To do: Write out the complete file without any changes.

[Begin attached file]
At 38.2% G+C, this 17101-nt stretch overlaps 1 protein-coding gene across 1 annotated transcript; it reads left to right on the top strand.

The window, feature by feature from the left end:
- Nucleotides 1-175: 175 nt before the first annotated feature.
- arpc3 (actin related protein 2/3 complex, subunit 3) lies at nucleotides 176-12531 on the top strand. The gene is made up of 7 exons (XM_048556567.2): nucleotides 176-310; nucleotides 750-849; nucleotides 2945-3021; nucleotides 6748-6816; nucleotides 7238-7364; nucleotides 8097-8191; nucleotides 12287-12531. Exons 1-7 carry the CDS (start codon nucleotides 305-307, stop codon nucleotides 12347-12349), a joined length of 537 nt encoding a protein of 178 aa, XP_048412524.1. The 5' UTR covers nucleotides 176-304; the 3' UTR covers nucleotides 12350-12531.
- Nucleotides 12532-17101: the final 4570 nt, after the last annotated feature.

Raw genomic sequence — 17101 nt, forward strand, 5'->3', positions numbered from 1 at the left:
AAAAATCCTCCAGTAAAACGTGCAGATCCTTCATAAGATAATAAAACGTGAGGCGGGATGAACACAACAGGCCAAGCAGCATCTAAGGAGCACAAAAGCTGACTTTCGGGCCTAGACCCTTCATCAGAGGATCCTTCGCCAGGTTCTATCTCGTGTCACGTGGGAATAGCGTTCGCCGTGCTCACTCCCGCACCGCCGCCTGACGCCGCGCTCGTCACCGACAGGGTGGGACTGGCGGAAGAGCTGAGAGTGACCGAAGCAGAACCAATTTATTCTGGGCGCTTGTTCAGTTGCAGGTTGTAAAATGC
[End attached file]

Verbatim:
At 38.2% G+C, this 17101-nt stretch overlaps 1 protein-coding gene across 1 annotated transcript; it reads left to right on the top strand.

The window, feature by feature from the left end:
- Nucleotides 1-175: 175 nt before the first annotated feature.
- arpc3 (actin related protein 2/3 complex, subunit 3) lies at nucleotides 176-12531 on the top strand. The gene is made up of 7 exons (XM_048556567.2): nucleotides 176-310; nucleotides 750-849; nucleotides 2945-3021; nucleotides 6748-6816; nucleotides 7238-7364; nucleotides 8097-8191; nucleotides 12287-12531. Exons 1-7 carry the CDS (start codon nucleotides 305-307, stop codon nucleotides 12347-12349), a joined length of 537 nt encoding a protein of 178 aa, XP_048412524.1. The 5' UTR covers nucleotides 176-304; the 3' UTR covers nucleotides 12350-12531.
- Nucleotides 12532-17101: the final 4570 nt, after the last annotated feature.

Raw genomic sequence — 17101 nt, forward strand, 5'->3', positions numbered from 1 at the left:
AAAAATCCTCCAGTAAAACGTGCAGATCCTTCATAAGATAATAAAACGTGAGGCGGGATGAACACAACAGGCCAAGCAGCATCTAAGGAGCACAAAAGCTGACTTTCGGGCCTAGACCCTTCATCAGAGGATCCTTCGCCAGGTTCTATCTCGTGTCACGTGGGAATAGCGTTCGCCGTGCTCACTCCCGCACCGCCGCCTGACGCCGCGCTCGTCACCGACAGGGTGGGACTGGCGGAAGAGCTGAGAGTGACCGAAGCAGAACCAATTTATTCTGGGCGCTTGTTCAGTTGCAGGTTGTAAAATGC